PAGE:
Previous studies indicate that eugenol and cinnamaldehyde, were two major chemical components found in the spice oil of Cinnamom species and S. aromaticum that showed inhibition against gram negative and gram positive bacteria [21] [22] . Eugenol is a phenolic compound with-OH group, which gives hydrophobicity of the molecule that enables to penetrate the lipopolysaccharide of the gram negative bacterial cell membrane and disturbed the cell structures [23] . Hence, this lead to the leakage of ions and other cell contents, which consequently inhibit the bacterial growth.

3.2. Minimum Inhibition Concentration (MIC)

The results from disc diffusion methods show three extracts that exhibited very active antibacterial activity; dichloromethane extract of C. verum, hexane extract of S. aromaticum and hexane extract of P. minus Huds. leaves (Table 2). They were further tested to determine the Minimal Inhibitory Concentration (MIC). The MIC values for the extracts were shown in Table 3. Plant extract of C. verum in dichloromethane showed MIC of 25

Table 3. Minimum inhibitory concentraction (MIC) of dichloromethane extract of C. verum, hexane extract of S. aromaticum and hexane extract of P. minus Huds. from leaves.

mg/ml against tested bacteria S. aureus, B. cereus and P. aeruginosa, whereas 50 mg/ml for S. typhi. Hexane extract of S. aromaticum showed MIC of 25 mg/ml against E. coli, S. aureus and P. aeruginosa, whereas 50 mg/ml against B. cereus and 75 mg/ml against S. typhi. The MIC of 25 mg/ml was obtained against S. aureus, B. cereus and P. aeruginosa when tested with hexane extract of P. minus Huds. From the results, antibacterial activity of the selected herbs and spices against both gram positive and gram negative bacteria show the presence of broad-spectrum antibacterial properties. Therefore, it is hypothesized that this local herbs and spices can be used as biopreservative agent in food products.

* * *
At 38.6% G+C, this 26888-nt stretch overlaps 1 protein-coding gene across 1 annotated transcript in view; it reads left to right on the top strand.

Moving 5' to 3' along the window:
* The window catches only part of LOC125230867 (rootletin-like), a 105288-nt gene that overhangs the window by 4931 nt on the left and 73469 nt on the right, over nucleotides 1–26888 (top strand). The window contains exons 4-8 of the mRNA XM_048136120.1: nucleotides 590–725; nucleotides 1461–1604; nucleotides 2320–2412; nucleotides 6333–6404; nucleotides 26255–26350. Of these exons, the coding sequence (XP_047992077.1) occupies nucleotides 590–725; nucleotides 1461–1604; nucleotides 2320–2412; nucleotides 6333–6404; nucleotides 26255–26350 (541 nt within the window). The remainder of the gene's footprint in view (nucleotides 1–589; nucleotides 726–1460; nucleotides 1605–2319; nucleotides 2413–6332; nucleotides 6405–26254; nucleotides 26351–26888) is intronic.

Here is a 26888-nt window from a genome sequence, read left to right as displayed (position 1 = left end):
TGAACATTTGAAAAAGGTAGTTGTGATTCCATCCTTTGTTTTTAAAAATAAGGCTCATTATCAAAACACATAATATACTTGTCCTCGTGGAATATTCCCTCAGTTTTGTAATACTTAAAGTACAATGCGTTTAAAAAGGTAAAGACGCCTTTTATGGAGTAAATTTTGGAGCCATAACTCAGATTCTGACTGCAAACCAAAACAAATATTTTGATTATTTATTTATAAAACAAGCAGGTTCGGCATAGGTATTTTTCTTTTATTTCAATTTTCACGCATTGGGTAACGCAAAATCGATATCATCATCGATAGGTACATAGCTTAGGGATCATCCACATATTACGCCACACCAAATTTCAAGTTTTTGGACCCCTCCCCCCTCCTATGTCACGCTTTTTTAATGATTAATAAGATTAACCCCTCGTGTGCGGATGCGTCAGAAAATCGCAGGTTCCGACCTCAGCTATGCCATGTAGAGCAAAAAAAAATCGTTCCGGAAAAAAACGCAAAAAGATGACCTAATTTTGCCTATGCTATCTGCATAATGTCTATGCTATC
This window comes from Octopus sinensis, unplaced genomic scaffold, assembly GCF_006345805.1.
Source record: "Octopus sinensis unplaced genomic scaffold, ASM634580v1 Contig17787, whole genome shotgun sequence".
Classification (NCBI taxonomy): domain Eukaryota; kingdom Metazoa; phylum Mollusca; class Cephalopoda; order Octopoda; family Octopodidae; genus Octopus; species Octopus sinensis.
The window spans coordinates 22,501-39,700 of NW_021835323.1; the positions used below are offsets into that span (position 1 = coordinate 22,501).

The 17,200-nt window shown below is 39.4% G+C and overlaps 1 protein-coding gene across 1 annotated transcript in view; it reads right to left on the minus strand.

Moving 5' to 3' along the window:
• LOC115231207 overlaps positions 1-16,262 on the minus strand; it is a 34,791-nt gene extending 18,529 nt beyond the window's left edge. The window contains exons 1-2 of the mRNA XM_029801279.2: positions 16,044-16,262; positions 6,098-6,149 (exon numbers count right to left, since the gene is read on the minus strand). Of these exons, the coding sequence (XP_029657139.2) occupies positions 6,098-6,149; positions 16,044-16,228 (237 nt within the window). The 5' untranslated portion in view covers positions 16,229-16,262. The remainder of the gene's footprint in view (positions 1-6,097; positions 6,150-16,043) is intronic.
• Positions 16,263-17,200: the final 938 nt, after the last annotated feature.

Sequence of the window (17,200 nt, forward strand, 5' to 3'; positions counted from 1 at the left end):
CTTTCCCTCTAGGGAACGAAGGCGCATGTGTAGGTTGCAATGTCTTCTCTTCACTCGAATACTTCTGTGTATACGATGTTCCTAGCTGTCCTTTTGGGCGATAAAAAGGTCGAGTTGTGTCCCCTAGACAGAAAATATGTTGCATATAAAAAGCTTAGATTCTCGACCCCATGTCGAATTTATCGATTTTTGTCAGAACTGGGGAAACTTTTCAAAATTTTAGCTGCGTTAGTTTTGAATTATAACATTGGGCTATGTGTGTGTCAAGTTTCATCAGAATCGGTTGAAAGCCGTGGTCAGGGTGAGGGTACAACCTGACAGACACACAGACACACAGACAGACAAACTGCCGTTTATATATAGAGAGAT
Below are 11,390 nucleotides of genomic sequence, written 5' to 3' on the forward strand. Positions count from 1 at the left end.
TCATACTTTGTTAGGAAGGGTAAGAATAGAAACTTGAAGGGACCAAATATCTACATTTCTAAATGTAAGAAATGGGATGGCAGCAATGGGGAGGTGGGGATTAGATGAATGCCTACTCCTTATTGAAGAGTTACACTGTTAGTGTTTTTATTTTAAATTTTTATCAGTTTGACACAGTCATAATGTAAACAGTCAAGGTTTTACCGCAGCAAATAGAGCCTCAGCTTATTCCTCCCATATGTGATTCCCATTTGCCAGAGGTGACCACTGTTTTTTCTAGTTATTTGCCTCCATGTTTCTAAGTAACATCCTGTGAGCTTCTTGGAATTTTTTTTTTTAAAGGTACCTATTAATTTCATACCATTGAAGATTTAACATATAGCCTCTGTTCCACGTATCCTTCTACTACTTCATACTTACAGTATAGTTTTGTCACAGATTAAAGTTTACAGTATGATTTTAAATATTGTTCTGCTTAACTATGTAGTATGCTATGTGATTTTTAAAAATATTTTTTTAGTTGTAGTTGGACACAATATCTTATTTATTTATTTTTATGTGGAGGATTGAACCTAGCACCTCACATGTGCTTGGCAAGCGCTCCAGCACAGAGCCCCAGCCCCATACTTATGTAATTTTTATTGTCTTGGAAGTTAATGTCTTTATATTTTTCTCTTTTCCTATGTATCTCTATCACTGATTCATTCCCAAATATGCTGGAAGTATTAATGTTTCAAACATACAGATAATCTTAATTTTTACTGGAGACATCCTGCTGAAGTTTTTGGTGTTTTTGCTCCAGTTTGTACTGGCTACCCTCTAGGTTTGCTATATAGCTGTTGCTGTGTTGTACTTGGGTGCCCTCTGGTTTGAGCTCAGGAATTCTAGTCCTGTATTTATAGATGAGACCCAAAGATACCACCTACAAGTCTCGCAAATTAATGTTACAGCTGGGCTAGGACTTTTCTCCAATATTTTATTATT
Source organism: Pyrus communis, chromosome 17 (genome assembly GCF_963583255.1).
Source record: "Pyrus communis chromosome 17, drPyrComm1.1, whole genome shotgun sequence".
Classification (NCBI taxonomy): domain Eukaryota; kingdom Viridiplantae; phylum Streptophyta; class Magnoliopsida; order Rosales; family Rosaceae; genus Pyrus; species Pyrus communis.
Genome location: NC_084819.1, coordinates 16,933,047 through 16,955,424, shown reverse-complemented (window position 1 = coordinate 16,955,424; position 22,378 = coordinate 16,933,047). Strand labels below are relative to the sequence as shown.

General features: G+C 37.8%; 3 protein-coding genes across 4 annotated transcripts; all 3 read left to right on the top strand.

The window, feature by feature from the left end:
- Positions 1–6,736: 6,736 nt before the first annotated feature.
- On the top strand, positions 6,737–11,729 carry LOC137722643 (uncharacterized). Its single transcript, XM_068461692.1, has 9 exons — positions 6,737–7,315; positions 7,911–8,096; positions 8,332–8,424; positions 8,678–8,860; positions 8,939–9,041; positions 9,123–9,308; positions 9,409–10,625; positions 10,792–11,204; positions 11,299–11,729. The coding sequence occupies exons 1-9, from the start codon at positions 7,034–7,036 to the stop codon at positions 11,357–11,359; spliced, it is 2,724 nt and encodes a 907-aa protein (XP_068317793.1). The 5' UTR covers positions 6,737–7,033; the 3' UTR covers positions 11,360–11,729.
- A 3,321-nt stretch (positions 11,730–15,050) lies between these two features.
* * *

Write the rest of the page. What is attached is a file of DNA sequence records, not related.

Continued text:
4. Conclusion

Herbs, spices and edible plants have long been given most attention for their medicinal properties and low toxicity to human. They also show potential as antibacterial agents that are relatively safer than synthetic alternatives like sodium benzoate. From the findings, the most significant antibacterial activities were found in all four extracts of C. verum, hexane extracts of S. aromaticum and P. minus Huds. which can form basis information for further studies. Hence, these herbs and spices that are of interest for antibacterial agents are suggested for further study on toxicity testing, further isolation of active compounds, identification of its chemical structure and evaluation against a wider range of biological activities like in vivo testing with the aim for use in food preservation.


The authors acknowledge Ministry of Higher Education, Malaysia and Universiti Pendidikan Sultan Idris (UPSI) for provision of financial support for this research work, FRGS (2014-0030-101-02) and GPU (2013-0068- 102-01).


*Corresponding author.

Conflicts of Interest

The authors declare no conflicts of interest.